An osteodystrophy apparently caused by vitamin D deficiency in growing pigs

An osteodystrophy apparently caused by vitamin D deficiency in growing pigs
Peer reviewed

Abstract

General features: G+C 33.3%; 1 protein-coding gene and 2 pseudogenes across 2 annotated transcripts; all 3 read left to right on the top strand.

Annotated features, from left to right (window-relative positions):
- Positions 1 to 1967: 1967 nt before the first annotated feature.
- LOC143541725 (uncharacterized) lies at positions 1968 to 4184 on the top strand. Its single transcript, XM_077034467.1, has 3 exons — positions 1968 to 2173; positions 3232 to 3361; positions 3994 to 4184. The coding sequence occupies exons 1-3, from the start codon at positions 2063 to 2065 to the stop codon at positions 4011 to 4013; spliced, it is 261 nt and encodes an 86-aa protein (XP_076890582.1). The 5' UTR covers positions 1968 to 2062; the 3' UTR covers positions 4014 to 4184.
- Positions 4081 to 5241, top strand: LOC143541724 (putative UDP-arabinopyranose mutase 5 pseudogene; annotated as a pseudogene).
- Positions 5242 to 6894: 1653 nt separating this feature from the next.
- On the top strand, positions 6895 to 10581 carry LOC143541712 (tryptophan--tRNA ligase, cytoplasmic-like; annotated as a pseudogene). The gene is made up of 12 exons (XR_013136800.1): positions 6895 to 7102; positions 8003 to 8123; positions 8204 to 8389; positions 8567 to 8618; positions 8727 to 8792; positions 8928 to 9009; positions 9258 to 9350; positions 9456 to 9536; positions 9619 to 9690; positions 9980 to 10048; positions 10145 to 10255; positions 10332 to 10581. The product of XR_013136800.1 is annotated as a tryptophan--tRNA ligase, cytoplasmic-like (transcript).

An osteodystrophy with features of both rickets and fibrous osteodystrophy was diagnosed in growing pigs housed indoors and fed on a diet deficient in vitamin D. Affected pigs were severely lame and preferred to remain recumbent. At necropsy, the long bones had reduced breaking strength and in one tive-monthold pig the articular surfaces of both proximal humeri were indented due to collapse of subchondral bone. Microscopic changes in the bones included prominent osteoclastic activity in the proximal metaphyses, variable myelofibrosis, trabecular microfractures, and focal thickening of the hypertrophic zone in some growth plates. Treatment consisted of an injection of Vitamin D3, addition of dicalcium phosphate to the diet for 18 days and long-term supplementation of the diet with fat-soluble vitamins. This is the first report of an osteodystrophic disease in pigs in New Zealand.

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